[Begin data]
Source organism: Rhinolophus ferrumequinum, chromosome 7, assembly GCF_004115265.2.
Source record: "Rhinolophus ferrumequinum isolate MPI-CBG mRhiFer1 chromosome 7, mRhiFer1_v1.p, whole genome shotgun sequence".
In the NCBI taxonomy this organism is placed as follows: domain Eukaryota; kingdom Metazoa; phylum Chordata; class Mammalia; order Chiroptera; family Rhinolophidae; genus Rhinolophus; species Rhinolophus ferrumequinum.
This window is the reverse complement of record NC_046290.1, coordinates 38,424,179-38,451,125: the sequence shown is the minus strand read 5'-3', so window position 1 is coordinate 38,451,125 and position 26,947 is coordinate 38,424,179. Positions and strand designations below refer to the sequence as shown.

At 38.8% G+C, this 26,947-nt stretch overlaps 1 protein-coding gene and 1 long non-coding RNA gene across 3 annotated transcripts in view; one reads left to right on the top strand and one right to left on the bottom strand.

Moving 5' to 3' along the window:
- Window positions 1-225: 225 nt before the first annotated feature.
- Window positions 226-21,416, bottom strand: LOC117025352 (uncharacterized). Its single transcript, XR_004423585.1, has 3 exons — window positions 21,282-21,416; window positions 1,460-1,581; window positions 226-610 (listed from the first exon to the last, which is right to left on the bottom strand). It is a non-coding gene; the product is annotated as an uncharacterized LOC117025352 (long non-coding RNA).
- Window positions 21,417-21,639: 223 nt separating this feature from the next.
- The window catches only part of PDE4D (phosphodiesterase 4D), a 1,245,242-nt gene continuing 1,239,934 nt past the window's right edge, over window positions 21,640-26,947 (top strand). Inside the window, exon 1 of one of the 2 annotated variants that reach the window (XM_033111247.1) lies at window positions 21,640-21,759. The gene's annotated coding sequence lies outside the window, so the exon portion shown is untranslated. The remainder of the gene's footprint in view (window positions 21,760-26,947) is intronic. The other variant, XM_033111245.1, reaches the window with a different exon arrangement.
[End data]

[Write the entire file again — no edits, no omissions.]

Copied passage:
Source organism: Rhinolophus ferrumequinum, chromosome 7, assembly GCF_004115265.2.
Source record: "Rhinolophus ferrumequinum isolate MPI-CBG mRhiFer1 chromosome 7, mRhiFer1_v1.p, whole genome shotgun sequence".
In the NCBI taxonomy this organism is placed as follows: domain Eukaryota; kingdom Metazoa; phylum Chordata; class Mammalia; order Chiroptera; family Rhinolophidae; genus Rhinolophus; species Rhinolophus ferrumequinum.
This window is the reverse complement of record NC_046290.1, coordinates 38,424,179-38,451,125: the sequence shown is the minus strand read 5'-3', so window position 1 is coordinate 38,451,125 and position 26,947 is coordinate 38,424,179. Positions and strand designations below refer to the sequence as shown.

At 38.8% G+C, this 26,947-nt stretch overlaps 1 protein-coding gene and 1 long non-coding RNA gene across 3 annotated transcripts in view; one reads left to right on the top strand and one right to left on the bottom strand.

Moving 5' to 3' along the window:
- Window positions 1-225: 225 nt before the first annotated feature.
- Window positions 226-21,416, bottom strand: LOC117025352 (uncharacterized). Its single transcript, XR_004423585.1, has 3 exons — window positions 21,282-21,416; window positions 1,460-1,581; window positions 226-610 (listed from the first exon to the last, which is right to left on the bottom strand). It is a non-coding gene; the product is annotated as an uncharacterized LOC117025352 (long non-coding RNA).
- Window positions 21,417-21,639: 223 nt separating this feature from the next.
- The window catches only part of PDE4D (phosphodiesterase 4D), a 1,245,242-nt gene continuing 1,239,934 nt past the window's right edge, over window positions 21,640-26,947 (top strand). Inside the window, exon 1 of one of the 2 annotated variants that reach the window (XM_033111247.1) lies at window positions 21,640-21,759. The gene's annotated coding sequence lies outside the window, so the exon portion shown is untranslated. The remainder of the gene's footprint in view (window positions 21,760-26,947) is intronic. The other variant, XM_033111245.1, reaches the window with a different exon arrangement.